Other limitations include the amount of carbon required, but new methods have reduced this from 5g of pure carbon when the process was developed in the 1940s to 5-10mg if the accelerated mass spectrometry method is used. This necessity has created particular problems in regions such as central Greece where soil conditions are not good for the preservation of organic matter, making it difficult to collect samples of the necessary size.

Contamination is also a problem. Radiocarbon dates are only useful if they come from secure deposits that can show that the material tested has not migrated from another stratum. At tell sites, such as Sindos and Lefkandi, the constant rebuilding can secure earlier contexts, but human pit-digging and construction – among other processes – often rework younger material into older contexts, and vice versa.

A calibration problem toward the end of the Greek Early Iron Age is the phenomenon known as the “Hallstatt Plateau”. This term refers to the fact that radiocarbon dates around 2450 BP (ca. 500 BC) always calibrate with a wide margin of error, resulting in a date of 800-400 BCE, the time of the Hallstatt culture in central and western Europe. This results in a lack of specificity in the radiocarbon dates of certain strata compared to the apparently more precise dates of pottery styles. This problem can be worked around in some cases where a more secure date is known through some other means – a radiocarbon date from an adjacent stratum that does not fall on the plateau, or dendrochronological dates – as we shall see in the case of Sindos.

Also significant is a lack of enthusiasm for the method among more traditional archaeologists of early Greece, who do not see a problem with the chronological framework as it stands. As the Hallstatt Plateau covers much of early Greek history, it has discouraged archaeologists of this period from using radiocarbon dates to scientifically validate their assumptions about the chronology.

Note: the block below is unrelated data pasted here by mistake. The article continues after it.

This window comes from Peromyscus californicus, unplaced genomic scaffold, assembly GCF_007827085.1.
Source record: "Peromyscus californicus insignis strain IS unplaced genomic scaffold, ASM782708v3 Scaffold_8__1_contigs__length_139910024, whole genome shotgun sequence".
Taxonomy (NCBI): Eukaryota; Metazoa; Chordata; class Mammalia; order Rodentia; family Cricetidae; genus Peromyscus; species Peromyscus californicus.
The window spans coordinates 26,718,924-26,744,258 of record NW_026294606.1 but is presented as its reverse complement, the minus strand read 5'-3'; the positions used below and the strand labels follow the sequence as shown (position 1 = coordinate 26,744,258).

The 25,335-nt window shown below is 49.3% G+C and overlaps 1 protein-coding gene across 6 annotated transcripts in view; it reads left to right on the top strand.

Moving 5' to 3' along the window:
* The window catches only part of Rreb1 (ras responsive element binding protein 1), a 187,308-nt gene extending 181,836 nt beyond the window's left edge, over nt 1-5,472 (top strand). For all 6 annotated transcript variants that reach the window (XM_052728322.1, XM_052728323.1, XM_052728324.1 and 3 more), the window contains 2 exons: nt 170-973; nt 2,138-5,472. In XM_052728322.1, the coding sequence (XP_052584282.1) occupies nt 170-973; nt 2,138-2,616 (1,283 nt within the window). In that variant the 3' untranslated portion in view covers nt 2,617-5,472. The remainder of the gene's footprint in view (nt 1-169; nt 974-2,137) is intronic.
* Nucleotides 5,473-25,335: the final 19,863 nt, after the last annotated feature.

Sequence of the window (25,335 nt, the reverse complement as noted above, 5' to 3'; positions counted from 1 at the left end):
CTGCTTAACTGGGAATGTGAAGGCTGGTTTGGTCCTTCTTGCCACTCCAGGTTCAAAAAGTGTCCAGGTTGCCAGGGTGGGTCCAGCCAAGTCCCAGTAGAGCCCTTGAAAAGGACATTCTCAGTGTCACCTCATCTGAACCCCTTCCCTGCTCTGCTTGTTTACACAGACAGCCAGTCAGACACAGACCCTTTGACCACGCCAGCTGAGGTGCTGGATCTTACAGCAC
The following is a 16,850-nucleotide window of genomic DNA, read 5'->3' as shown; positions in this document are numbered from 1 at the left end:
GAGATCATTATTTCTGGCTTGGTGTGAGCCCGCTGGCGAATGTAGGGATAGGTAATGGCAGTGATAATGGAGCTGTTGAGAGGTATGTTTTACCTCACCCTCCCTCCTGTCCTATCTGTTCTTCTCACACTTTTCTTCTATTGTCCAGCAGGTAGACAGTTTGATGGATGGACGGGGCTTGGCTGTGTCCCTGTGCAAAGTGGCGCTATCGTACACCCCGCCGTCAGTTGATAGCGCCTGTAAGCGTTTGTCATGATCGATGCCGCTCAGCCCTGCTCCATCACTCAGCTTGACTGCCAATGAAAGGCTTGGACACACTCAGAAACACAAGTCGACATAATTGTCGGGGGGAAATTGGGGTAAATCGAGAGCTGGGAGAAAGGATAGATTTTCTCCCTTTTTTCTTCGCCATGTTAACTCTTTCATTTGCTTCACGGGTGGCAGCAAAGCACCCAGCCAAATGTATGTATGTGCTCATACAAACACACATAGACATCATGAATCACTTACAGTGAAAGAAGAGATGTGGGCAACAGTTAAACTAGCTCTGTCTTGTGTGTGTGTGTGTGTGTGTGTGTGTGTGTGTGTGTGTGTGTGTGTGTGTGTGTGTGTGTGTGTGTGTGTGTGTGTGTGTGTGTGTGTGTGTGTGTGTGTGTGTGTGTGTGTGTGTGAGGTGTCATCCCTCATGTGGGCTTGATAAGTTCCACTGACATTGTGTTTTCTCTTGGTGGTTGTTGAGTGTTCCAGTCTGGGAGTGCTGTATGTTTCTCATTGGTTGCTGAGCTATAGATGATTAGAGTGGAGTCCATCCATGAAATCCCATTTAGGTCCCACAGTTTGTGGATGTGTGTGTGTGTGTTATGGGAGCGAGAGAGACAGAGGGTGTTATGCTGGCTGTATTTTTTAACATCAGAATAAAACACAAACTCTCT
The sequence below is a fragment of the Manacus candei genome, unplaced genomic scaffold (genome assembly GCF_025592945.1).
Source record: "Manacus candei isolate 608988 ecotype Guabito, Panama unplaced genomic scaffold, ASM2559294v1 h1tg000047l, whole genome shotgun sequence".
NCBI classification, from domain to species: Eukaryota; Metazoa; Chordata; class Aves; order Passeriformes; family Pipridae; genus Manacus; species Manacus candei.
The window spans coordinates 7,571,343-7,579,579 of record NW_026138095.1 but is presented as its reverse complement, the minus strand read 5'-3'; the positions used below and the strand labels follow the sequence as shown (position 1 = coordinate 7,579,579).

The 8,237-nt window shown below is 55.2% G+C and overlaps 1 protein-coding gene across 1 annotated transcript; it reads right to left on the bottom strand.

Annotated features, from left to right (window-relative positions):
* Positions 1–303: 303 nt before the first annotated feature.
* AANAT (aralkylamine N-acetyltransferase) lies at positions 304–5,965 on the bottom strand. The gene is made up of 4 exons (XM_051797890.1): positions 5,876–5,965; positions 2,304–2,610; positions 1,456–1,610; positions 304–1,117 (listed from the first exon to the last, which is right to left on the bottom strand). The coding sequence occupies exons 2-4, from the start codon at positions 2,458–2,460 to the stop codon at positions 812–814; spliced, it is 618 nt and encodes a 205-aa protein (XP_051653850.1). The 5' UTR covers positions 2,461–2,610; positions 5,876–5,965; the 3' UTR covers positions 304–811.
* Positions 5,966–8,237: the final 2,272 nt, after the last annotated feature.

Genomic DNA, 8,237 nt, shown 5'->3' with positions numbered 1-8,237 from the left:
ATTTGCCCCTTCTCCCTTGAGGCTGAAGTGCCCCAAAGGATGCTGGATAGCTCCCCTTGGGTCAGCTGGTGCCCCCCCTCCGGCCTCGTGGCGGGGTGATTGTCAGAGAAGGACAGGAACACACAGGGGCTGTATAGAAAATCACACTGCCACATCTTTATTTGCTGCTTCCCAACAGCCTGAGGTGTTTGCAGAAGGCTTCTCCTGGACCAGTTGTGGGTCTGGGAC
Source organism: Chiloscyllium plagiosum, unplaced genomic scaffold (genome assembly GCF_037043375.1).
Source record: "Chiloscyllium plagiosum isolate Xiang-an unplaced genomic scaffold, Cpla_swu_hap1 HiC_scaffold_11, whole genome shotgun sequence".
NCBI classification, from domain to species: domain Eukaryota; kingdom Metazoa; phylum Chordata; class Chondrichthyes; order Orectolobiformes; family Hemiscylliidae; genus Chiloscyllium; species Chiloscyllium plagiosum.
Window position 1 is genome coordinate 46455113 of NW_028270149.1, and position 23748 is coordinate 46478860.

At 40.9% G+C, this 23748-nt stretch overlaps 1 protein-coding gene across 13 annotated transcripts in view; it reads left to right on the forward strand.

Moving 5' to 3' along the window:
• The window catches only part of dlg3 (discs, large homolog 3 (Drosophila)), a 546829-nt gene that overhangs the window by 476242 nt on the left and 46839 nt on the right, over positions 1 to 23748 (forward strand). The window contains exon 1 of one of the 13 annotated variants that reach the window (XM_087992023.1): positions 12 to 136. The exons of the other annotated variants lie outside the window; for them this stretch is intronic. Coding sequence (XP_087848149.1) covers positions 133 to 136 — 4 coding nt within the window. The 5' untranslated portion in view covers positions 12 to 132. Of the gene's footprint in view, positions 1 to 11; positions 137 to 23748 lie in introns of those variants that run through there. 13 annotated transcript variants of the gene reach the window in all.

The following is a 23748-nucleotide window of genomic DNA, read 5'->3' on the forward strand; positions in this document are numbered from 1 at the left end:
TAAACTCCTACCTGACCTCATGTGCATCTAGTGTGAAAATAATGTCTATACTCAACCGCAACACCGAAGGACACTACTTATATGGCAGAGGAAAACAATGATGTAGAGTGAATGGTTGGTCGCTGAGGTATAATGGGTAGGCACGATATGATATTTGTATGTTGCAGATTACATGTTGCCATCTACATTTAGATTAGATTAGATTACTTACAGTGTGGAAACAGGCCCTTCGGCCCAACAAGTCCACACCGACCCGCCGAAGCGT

Therefore, radiocarbon dating was not used to create the chronology of Early Iron Age Greece in the same way as historical records and the relative dating methods discussed in part 1 of this series. Rather, where it has been applied, the questions asked of radiocarbon dating have been to confirm or to challenge the accepted structure.

Some radiocarbon dates indicate that the dates assigned to the relative phases of the pottery chronology are near enough accurate. Dates from Lefkandi, Kalapodi, and Corinth seem to indicate that the transition from Sub-Mycenaean to Early Protogeometric should be dated in the late eleventh century BCE, ca. 1020 BCE (Toffolo et al. 2013).

Four tombs at in the Early Iron Age cemetery of Torone, containing pottery in the Sub-Mycenaean and Protogeometric styles, seem to confirm the standard ranges for these periods, but all have margins of error in the region of 80-90 years (Papadopoulos et al 2011, pp. 198-199).

Other radiocarbon dates suggest radically different dates for Greek chronology. Most notable, prior to the radiocarbon dates from Sindos that will be discussed in the next part of this series, are the dates from Assiros, also in Macedonia. These dates suggest that Attic Protogeometric should begin no later than 1080 BCE, if not several decades earlier, while the beginning of Late Helladic IIIC should date to the mid-thirteenth century BCE.

The dates from Assiros have caused some consternation among Aegean archaeologists. Dickinson comments that the publication of the Assiros dates “offers no suggestion for coping with the knock-on effect of raising the beginning of PG on later phases” (Dickinson 2020, p. 48). That several of these dates are determined from timber samples has also led to the suggestion that “old wood” was used in construction (Papadopoulos et al 2011, p. 195-6), although the more recent work uses more short-lived samples such as grains.

The wood from the trees

I learned as a child that you could tell how old a tree was by counting the number of rings in its trunk. Each year, many species of trees grow a new ring, the thickness of which varies based on fluctuations in the climate and the tree’s age. Depending on the local climate, variations in annual rainfall, sunlight, and temperature will affect the thickness of the tree ring, although they typically getting narrower as the tree ages.

The study of tree-rings is known as dendrochronology. Starting from trees in the present and then incorporating older timber, dendrochronologists can cross-check the ring growth of trees of the same species, but different ages, and so start to build a continuous sequence running backward from the present for thousands of years. In some cases, sequences “float” disconnected from the main sequence, but with other dating methods they can be used to give accurate dates for their contexts.